Slaves Adorning the Doctrine of God
Titus 2:9-10
Exhort servants to be obedient to their own masters, and to please them well in all things; not answering again;…

As the number of slaves in the first century was so enormous it was only in accordance with human probability that many of the first converts to Christianity belonged to this class; all the more so, as Christianity belonged to this class; all the more so, as Christianity, like most great movements, began with the lower orders and thence spread upwards. Among the better class of slaves, that is those who were not so degraded as to be insensible of their own degradation, the gospel spread freely. It offered them just what they needed, and the lack of which had turned their life into one great despair. It gave them something to hope for and live for. Their condition in the world was both socially and morally deplorable. Socially they had no rights beyond what their lord chose to allow them. And St. in commenting on this passage points out how inevitable it was that the moral character of slaves should as a rule be bad. They have no motive for trying to be good, and very little opportunity of learning what is right. Every one, slaves included, admits that as a race they are passionate, intractable, and indisposed to virtue, not because God has made them so, but from bad education and the neglect of their masters. And yet this is the class which St. Paul singles out as being able in a peculiar way to adorn the doctrine of God our Saviour in all things." "To adorn the doctrine of God." How is the doctrine of God to be adorned? And how are slaves capable of adorning it? "The doctrine of God" is that which He teaches, which He has revealed for our instruction. It is His revelation of Himself. He is the author of it, the giver of it, and the subject of it. He is also its end or purpose. It is granted in order that men may know Him, and love Him, and be brought home to Him. All these facts are a guarantee to us of its importance and its security. It comes from One who is infinitely great and infinitely true. And yet it is capable of being adorned by those to whom it is given. There is nothing paradoxical in this. It is precisely those things which in themselves are good and beautiful that we consider capable of adornment and worthy of it. Thus adornment is a form of homage: it is the tribute which the discerning pay to beauty. But adornment has its relations not only to those who bestow, but to those also who receive it. It is a reflection of the mind of the giver; but it has also an influence on the recipient. And, first, it makes that which is adorned more conspicuous and better known. A picture in a frame is more likely to be looked at than one that is unframed. Adornment is an advertisement of merit: it makes the adorned object more readily perceived and more widely appreciated. And, secondly, if it is well chosen and well bestowed, it augments the merit of that which it adorns. That which was fair before is made still fairer by suitable ornament. The beautiful painting is still more beautiful in a worthy frame. Noble ornament increases the dignity of a noble structure. And a person of royal presence becomes still more regal when royally arrayed. Adornment, therefore, is not only an advertisement of beauty, it is also a real enhancement of it. All these particulars hold good with regard to the adornment of the doctrine of God. By trying to adorn it and make it more beautiful and more attractive, we show our respect for it; we pay our tribute of homage and admiration. We show to all the world that we think it estimable, and worthy of attention and honour. And by so doing we make the doctrine of God better known: we bring it under the notice of others who might otherwise have overlooked it: we force it upon their attention. Moreover, the doctrine which we thus adorn becomes really more beautiful in consequence. Our acceptance of the doctrine of God, and our efforts to adorn it, bring out its inherent life and develop its natural value, and every additional person who joins us in doing this is an augmentation of its powers. It is within our power not only to honour and make better known, but also to enhance, the beauty of the doctrine of God. But slaves — and such slaves as were found throughout the Roman empire in St. Paul's day — what have they to do with the adornment of the doctrine of God? Why is this duty of making the gospel more beautiful specially mentioned in connection with them? That the aristocracy of the empire, its magistrates, its senators, its commanders — supposing that any of them could be induced to embrace the faith of Jesus Christ — should be charged to adorn the doctrines which they had accepted, would be intelligible. Their acceptance of it would be a tribute to its dignity. Their loyalty to it would be a proclamation of its merits. Their accession to its ranks would be a real augmentation of its powers of attraction. But almost the reverse of all this would seem to be the truth in the case of slaves. Their tastes were so low, their moral judgment so debased, that for a religion to have found a welcome among slaves would hardly be a recommendation of it to respectable people. And what opportunities had slaves, regarded as they were as the very outcasts of society, of making the gospel better known or more attractive? Yet St. Paul knew what he was about when he urged Titus to commit the "adorning of the doctrine of God" in a special manner to slaves: and experience has proved the soundness of his judgment. If the mere fact that many slaves accepted the faith could not do a great deal to recommend the power and beauty of the gospel, the Christian lives, which they thenceforward led, could. It was a strong argument a fortiori. The worse the unconverted sinner, the more marvellous his thorough conversion. As puts it, when it was seen that Christianity, by giving a settled principle of sufficient power to counterbalance the pleasures of sin, was able to impose a restraint upon a class so self-willed, and render them singularly well behaved, then their masters, however unreasonable they might be, were likely to form a high opinion of the doctrines which accomplished this. And Chrysostom goes on to point out that the way in which slaves are to endeavour to adorn the doctrine of God is by cultivating precisely those virtues which contribute most to their masters' comfort and interest — submissiveness, gentleness, meekness, honesty, truthfulness, and a faithful discharge of all duties. What a testimony conduct of this kind would be to the power and beauty of the gospel; and a testimony all the more powerful in the eyes of those masters who became conscious that these despised Christian slaves were living better lives than their owners! The passionate man, who found his slave always gentle and submissive; the inhuman and ferocious man, who found his slave always meek and respectful; the fraudulent man of business, who noticed that his slave never pilfered or told lies; the sensualist, who observed that his slave was never intemperate and always shocked at immodesty — all these, even if they were not induced to become converts to the new faith, or even to take much trouble to understand it, would at least at times feel something of respect, if not of awe and reverence, for a creed which produced such results. Where did their slaves learn these lofty principles? Whence did they derive the power to live up to them? Nor were these the only ways in which the most degraded and despised class in the society of that age were able to "adorn the doctrine of God." Slaves were not only an ornament to the faith by their lives; they adorned it also by their deaths. Not a few slaves won the martyr's crown. What slaves could do then we all of us can do now. We can prove to all for whom and with whom we work that we really do believe and endeavour to live up to the faith that we profess. By the lives we lead we can show to all who know anything of us that we are loyal to Christ. By avoiding offence in word or in deed, and by welcoming opportunities of doing good to others, we can make His principles better known. And by doing all this brightly and cheerfully, without ostentation or affectation or moroseness, we tan make His principles attractive. Thus we also can "adorn the doctrine of God in all things." "In all things." That all-embracing addition to the apostolic injunction must not be test sight of. There is no duty so humble, no occupation, so trifling, that it cannot be made into an opportunity for adorning our religion (1 Corinthians 10:31).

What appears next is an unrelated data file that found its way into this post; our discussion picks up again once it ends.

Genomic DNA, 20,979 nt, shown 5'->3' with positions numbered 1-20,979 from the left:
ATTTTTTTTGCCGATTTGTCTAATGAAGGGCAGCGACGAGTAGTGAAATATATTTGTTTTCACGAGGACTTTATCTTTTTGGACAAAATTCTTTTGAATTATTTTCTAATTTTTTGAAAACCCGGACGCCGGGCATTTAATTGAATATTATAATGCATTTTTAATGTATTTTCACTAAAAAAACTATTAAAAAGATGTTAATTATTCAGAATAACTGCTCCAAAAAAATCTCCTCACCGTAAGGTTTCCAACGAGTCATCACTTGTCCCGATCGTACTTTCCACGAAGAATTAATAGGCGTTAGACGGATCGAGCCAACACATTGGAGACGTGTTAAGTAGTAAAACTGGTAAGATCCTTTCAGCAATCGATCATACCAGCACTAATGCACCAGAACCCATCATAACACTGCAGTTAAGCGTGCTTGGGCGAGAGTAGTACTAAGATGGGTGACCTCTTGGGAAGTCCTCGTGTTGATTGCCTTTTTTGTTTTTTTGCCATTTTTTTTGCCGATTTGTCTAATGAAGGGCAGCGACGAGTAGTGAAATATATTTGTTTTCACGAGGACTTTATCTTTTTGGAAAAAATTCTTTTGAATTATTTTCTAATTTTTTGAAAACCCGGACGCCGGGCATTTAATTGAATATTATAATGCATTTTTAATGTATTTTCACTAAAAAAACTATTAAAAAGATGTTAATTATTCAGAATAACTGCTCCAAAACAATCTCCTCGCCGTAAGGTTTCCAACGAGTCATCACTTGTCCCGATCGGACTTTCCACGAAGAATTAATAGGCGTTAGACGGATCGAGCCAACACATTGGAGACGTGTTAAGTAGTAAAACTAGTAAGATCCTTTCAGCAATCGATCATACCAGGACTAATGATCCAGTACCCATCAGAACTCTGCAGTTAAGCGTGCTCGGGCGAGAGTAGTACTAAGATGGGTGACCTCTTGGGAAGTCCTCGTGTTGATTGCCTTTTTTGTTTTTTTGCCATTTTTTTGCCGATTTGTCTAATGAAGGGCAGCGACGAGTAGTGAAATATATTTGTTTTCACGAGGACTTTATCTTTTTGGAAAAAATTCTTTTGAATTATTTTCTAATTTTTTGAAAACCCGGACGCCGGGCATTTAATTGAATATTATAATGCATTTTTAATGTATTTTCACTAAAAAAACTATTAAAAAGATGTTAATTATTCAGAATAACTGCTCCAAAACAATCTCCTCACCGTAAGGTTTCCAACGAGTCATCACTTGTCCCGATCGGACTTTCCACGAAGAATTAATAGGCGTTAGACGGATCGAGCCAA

(A. Plummer, D. D.)

Parallel Verses
KJV: Exhort servants to be obedient unto their own masters, and to please them well in all things; not answering again;

WEB: Exhort servants to be in subjection to their own masters, and to be well-pleasing in all things; not contradicting;

Servants Adorning the Gospel